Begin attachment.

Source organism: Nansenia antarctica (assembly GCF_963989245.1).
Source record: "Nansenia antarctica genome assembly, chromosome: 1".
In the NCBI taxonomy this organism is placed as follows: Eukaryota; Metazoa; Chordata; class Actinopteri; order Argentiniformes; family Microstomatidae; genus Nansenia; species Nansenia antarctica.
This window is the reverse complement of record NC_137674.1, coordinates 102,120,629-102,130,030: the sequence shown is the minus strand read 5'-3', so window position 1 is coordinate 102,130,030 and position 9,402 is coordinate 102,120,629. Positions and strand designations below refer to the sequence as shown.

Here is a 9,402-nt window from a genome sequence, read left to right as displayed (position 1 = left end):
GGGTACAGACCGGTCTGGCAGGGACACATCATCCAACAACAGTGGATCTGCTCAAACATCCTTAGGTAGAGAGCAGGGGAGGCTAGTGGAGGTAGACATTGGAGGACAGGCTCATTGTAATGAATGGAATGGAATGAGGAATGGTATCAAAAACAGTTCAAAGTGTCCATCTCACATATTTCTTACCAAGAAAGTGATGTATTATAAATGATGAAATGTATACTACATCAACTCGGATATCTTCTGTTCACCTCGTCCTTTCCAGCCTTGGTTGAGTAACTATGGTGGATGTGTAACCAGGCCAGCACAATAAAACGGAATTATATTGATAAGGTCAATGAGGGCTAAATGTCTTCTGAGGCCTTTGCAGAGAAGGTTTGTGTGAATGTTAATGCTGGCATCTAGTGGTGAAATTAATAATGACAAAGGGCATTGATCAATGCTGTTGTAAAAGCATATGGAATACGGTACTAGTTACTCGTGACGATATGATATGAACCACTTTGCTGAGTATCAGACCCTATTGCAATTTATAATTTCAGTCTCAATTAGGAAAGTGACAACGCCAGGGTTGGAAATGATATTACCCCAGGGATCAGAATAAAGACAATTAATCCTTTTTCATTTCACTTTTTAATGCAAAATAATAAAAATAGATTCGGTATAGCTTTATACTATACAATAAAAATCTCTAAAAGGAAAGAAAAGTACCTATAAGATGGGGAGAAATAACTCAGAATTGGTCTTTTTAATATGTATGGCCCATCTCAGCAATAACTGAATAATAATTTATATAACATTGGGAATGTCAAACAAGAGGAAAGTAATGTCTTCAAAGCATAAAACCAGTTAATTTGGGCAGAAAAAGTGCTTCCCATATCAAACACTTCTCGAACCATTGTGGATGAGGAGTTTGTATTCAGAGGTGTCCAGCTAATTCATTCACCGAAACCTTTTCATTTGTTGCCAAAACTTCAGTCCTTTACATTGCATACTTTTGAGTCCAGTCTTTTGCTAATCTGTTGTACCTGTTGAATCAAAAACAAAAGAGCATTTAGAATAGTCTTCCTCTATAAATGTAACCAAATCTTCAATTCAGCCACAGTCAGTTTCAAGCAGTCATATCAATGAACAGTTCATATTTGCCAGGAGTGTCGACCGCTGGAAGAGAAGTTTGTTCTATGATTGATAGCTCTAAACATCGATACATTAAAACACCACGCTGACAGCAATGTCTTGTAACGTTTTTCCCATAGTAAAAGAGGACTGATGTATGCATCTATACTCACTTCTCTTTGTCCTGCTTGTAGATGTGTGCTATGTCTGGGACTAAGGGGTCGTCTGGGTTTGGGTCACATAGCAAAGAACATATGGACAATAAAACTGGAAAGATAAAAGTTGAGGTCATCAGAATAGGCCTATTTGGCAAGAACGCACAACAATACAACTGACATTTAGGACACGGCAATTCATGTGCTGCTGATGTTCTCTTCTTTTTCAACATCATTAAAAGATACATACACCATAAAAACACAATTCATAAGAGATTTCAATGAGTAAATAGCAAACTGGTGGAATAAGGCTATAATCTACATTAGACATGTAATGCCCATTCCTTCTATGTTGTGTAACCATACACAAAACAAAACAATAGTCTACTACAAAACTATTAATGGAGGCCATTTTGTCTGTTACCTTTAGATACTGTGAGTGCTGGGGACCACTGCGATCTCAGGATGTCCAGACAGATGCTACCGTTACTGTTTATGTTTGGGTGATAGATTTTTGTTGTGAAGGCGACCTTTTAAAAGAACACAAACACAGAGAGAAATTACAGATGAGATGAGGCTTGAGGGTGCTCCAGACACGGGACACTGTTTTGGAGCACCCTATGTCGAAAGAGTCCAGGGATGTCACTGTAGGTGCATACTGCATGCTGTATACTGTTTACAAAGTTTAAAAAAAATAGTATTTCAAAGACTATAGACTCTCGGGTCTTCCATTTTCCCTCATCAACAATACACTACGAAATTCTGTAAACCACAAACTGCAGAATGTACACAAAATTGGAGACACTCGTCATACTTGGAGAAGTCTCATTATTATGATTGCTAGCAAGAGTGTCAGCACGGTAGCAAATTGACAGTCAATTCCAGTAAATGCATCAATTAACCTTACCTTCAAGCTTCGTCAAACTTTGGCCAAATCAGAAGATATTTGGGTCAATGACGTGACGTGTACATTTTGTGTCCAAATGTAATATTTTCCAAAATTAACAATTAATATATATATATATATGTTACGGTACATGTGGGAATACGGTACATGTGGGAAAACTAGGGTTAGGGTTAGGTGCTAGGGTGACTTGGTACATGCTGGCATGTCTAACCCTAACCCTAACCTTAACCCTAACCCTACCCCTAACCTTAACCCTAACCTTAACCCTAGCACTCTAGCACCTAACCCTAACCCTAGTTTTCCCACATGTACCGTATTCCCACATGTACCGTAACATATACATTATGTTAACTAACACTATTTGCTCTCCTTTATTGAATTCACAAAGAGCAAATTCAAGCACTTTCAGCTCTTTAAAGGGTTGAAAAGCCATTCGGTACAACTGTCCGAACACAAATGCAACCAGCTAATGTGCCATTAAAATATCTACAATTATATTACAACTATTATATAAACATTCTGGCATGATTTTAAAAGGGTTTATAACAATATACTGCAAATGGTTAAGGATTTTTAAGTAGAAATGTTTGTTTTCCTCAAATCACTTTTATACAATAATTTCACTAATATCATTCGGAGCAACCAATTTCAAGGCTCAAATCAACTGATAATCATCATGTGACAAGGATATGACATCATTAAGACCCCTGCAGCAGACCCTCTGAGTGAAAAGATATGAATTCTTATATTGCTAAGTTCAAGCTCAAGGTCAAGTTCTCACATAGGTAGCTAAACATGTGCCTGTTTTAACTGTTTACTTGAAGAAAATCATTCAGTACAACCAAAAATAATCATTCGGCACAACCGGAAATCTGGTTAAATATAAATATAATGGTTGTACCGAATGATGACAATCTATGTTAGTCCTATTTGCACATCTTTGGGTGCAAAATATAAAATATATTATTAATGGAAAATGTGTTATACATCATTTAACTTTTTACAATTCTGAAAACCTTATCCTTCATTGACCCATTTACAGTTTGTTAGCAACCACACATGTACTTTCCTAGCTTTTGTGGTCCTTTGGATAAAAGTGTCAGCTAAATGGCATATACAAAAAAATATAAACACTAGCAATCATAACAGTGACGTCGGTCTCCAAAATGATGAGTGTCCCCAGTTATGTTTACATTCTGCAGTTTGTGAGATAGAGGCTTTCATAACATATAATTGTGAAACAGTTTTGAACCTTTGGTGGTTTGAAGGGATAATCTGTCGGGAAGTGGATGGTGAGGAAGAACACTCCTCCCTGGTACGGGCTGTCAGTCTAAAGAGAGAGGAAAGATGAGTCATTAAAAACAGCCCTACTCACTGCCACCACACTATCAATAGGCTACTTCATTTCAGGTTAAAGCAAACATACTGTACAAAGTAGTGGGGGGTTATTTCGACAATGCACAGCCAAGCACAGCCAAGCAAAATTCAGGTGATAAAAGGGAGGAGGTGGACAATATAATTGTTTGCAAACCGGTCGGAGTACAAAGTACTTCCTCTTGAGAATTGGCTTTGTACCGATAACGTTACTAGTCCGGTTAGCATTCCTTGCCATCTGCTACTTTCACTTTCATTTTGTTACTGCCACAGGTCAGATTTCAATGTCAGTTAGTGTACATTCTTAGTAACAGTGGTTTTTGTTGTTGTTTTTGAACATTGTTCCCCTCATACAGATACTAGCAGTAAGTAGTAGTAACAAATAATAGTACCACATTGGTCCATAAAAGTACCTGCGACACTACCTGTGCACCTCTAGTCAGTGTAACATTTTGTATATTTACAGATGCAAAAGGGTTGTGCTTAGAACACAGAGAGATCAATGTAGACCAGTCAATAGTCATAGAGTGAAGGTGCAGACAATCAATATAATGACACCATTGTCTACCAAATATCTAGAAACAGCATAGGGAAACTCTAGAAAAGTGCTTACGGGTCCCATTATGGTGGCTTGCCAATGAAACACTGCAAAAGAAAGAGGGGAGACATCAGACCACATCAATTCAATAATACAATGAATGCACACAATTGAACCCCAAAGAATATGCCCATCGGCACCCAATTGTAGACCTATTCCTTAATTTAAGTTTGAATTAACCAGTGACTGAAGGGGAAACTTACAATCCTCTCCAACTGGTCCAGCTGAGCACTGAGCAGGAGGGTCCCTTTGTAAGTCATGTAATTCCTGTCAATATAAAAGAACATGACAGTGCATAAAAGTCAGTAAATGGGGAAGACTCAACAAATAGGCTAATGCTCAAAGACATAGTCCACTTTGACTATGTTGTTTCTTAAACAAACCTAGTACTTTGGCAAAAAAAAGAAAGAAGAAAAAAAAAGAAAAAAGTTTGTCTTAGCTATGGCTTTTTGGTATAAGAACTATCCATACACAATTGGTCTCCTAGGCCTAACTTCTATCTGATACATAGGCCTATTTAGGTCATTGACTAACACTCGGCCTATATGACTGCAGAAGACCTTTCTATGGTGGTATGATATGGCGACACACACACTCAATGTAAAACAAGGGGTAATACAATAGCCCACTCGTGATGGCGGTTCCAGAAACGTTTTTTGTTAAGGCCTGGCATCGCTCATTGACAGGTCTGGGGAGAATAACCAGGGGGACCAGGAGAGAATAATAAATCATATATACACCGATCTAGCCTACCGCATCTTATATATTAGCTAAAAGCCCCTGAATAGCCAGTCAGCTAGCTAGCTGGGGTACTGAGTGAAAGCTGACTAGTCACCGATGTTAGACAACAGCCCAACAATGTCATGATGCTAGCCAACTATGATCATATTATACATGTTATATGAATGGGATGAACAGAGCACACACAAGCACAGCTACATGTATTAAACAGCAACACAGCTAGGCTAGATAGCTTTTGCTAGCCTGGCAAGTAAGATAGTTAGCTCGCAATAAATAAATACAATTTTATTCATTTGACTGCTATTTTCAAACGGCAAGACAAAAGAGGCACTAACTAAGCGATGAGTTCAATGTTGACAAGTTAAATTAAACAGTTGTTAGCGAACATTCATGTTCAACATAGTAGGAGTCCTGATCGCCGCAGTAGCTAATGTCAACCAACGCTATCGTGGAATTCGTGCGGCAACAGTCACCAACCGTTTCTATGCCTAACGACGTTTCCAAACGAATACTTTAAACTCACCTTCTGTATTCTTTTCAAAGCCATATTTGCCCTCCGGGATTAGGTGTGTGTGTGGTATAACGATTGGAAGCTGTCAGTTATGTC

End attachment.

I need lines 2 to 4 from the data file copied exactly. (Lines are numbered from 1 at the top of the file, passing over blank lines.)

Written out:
Source record: "Nansenia antarctica genome assembly, chromosome: 1".
In the NCBI taxonomy this organism is placed as follows: Eukaryota; Metazoa; Chordata; class Actinopteri; order Argentiniformes; family Microstomatidae; genus Nansenia; species Nansenia antarctica.
This window is the reverse complement of record NC_137674.1, coordinates 102,120,629-102,130,030: the sequence shown is the minus strand read 5'-3', so window position 1 is coordinate 102,130,030 and position 9,402 is coordinate 102,120,629. Positions and strand designations below refer to the sequence as shown.